Why the ethical fashion sector in the UK struggles to grow

A recently published article in the Guardian celebrates ethical spending in the UK hitting a record high, swelling to reach over £41 billion. Consumables take the largest portion, with energy, home and personal products scooping up significant portions of the rest.

The industry that has had the most tussles with ethical issues however, the one that taught us terms like “greenwashing” and “slow fashion”, remains stagnant with “ an annual spend of just £49.9m,  less than the weekly spend on women’s shoes, which is £62m”.

That’s big.

Or well, little, really, in monetary terms. But is it surprising?

Part of living more ethically and sustainably has been a push towards purchasing less, considering provenance, repairing before disposal and spending money on experiences rather than objects.

According to a report by Experian on Millenial Growth, retail spending will have seen three consecutive years of slowing growth, while holiday spending will have grown 3% per year at the same time. More interestingly, while this trend is the most marked for families with high incomes it isn’t a millennial thing. Everyone is doing it.

The ethical fashion industry has attempted to encourage a lifestyle shift where consumers make more considered purchases when necessary.

The popular 30 wears challenge attempts to highlight the fact that most of us wear a single item of clothing a lot less than we think we do, and to consider purchasing a new item only if we think we will wear it 30+ times.

Then there is also the encouragement to shop pre-loved and reduce fashion waste.

Documentaries such as The True Cost have tried to spotlight some of the worst offences of the fashion industry in an attempt to explain who truly pays the real price for fast fashion and persuade people to justify spending several times the price for a similar item of new clothing.

Fast fashion retailers have responded by creating lines that they claim are “conscious” and still cheaper than offerings from a small independent fashion brand.

However, through all this, the law of unintended consequences means that the people who switch to ethical fashion spend the same amount of money on one item rather than five, even when fast fashion devotees keep up their frenetic, seasonal pace.

Ethical fashion consumers make repeat purchases much slower. They snap up pre-loved bargains. They wear out their much-loved garments. Then they mend and repair.

It’s better for the planet, but not as good for ethical fashion brands, many of whom are struggling to survive.

As a result of this, the ethical fashion sector stays stagnant.

What does this mean for ethical fashion brands?

In 2018, we wrote a blog for The RSA about the future of shopping and the need for a new retail experience. Shops need to evolve to become spaces that are both dynamic and inviting, adding an entrepreneurial and creative flair to what is traditionally a marketplace.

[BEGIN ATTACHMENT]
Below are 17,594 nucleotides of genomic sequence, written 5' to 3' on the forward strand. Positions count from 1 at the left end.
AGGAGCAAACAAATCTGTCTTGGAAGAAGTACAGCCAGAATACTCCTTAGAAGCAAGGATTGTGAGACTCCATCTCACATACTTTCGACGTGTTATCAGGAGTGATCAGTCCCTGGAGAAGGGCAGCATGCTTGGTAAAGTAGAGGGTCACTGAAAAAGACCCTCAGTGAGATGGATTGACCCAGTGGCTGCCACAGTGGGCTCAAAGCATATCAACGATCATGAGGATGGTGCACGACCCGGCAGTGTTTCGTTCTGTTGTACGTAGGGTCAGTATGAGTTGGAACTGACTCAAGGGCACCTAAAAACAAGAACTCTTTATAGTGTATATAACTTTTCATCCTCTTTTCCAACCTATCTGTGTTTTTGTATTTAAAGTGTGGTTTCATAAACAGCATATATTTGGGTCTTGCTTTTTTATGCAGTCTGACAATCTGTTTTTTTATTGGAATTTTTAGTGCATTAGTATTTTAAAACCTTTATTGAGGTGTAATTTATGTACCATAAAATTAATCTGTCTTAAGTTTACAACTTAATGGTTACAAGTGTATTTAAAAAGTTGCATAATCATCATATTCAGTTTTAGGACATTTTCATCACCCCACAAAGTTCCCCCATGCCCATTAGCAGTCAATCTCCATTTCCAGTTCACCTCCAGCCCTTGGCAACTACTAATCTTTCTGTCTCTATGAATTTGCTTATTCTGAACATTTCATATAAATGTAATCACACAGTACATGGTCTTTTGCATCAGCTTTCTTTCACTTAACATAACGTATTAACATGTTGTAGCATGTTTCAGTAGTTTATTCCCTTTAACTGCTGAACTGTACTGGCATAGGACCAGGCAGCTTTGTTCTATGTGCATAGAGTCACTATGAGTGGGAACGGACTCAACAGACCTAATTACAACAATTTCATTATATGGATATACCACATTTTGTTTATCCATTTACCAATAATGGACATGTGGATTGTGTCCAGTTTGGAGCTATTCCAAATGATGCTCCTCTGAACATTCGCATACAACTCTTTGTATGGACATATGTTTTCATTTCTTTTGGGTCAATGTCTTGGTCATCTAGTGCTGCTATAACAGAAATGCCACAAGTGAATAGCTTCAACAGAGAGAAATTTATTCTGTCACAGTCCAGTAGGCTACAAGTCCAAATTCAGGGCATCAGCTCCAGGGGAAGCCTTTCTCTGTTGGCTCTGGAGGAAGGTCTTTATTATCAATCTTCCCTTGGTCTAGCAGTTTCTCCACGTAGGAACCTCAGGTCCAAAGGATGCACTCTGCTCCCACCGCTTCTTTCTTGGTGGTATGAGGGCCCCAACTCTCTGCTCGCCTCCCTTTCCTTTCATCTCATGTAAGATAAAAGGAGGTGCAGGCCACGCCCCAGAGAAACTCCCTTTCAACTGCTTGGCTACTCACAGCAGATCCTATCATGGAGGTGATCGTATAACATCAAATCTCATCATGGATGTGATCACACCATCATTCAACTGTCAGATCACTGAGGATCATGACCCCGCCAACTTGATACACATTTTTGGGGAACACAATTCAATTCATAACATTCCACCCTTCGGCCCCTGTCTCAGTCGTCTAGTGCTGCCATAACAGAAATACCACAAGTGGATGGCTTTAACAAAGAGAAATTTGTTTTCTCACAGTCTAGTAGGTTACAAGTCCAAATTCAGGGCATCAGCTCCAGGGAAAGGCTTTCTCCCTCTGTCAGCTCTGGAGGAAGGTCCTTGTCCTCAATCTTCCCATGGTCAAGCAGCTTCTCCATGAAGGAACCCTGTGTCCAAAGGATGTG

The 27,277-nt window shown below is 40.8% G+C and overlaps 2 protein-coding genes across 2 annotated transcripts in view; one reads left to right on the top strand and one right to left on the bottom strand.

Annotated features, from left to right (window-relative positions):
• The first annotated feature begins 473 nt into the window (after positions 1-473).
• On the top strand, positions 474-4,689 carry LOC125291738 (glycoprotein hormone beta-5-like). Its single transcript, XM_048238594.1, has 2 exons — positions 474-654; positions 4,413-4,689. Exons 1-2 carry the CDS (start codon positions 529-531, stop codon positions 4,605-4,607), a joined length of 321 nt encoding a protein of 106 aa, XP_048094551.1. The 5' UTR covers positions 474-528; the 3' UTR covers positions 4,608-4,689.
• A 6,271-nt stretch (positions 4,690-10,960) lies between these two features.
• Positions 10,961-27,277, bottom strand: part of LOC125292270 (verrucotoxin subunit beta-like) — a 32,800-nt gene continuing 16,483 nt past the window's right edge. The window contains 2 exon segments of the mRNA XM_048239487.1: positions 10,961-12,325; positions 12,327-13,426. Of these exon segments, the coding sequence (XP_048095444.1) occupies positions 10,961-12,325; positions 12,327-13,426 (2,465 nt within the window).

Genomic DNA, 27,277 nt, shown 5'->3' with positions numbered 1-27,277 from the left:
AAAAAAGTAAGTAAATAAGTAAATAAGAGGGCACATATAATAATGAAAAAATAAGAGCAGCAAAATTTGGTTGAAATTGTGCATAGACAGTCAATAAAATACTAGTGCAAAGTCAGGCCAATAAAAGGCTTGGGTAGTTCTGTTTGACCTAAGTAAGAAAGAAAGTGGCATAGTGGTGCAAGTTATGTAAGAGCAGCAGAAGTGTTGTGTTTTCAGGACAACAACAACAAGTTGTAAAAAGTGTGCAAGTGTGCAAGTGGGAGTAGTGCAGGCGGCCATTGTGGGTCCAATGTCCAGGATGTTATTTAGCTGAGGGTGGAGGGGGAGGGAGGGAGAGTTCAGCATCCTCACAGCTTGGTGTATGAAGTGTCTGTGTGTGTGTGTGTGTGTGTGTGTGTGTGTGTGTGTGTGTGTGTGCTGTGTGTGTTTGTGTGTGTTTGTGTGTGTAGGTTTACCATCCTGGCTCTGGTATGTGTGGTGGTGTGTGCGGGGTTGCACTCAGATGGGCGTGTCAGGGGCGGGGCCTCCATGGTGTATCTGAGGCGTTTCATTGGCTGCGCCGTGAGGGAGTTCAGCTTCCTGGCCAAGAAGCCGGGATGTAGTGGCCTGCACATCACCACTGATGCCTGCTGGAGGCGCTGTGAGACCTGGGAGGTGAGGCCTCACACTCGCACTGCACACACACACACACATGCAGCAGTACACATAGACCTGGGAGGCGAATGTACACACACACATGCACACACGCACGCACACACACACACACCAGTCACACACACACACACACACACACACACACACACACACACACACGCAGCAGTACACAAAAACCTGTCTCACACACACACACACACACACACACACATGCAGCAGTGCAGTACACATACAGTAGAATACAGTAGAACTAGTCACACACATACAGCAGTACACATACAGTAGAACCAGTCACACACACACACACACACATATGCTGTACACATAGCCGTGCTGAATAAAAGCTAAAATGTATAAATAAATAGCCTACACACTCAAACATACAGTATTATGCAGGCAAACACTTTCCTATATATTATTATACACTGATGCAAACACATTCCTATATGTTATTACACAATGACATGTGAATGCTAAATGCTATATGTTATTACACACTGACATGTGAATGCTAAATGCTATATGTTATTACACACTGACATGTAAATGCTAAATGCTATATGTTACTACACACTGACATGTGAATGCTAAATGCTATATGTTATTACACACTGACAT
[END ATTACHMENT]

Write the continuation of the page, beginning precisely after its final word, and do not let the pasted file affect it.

Ethical fashion brands however, need to focus on their target audience.

Knowing your customer has never been more important

Gen Z, who doesn’t know the meaning of life without a smartphone shops in a very different way to Boomers, for whom computers may still be slightly magical.

One of them strongly prefers an in-store experience while the other is best friends with the thing otherwise known as 1-click purchase. Snapping up their favourite influencer’s latest find is a religious experience for one. The other has a very healthy fear of being under any sort of influence, online or otherwise.

Jokes aside, there are some very real characteristics displayed by your target customer including what, where, how and why they purchase.

Have a long, hard think about customer experience

What do customers experience when they buy from you? Will they remember the process? Will they remember you?Will they remember your story? Do they like the story that you’re telling them, and do they see themselves as part of your story?

Never turn down an opportunity for PR or to reach new markets

Take advantage of all the opportunities that you possibly can. Yes, sometimes you will have to shell out money to be showcased in another part of the country or the world. Do it.

Do it, but make a calculated assessment about the return. Shameless plug: We offer a variety of opportunities to be showcased. To take a look at our 2020 opportunities for Blue Patch members, click here.

Remember to breed loyalty

Find your tribe and keep them coming back for more.

Invest time in customers who will make repeat purchases and talk about you to their friends. Make it easy for them to buy from you, and for goodness sake, make it easy for them to return purchases (unworn and undamaged, of course) too. 

After all, “Does it spark joy?” may have been a question that was so two years ago, but subconsciously we still ask it every single time we shop.

A dog in a yellow hat, sparking joy.


Preeti is the Marketing Manager at Blue Patch. Born and raised in India, she spent some time in the US, completing a degree in Psychology and Biology, after which she moved to the UK in 2010 to study an MSc in Finance and Management. She can often be found obsessing over her plants, trying to clamp down on an ever-increasing collection of nail polish or exploring and taking photos of random corners of London. Her own personal fashion obsession is dresses. It used to be scarves, but she prefers sourcing those from India.

Related blogs:

What does it mean to be an ethical business in 2019?

What we learned from asking our fashion brands about sustainability

Beyond Fashion Revolution week: Practical actions for consumers and brands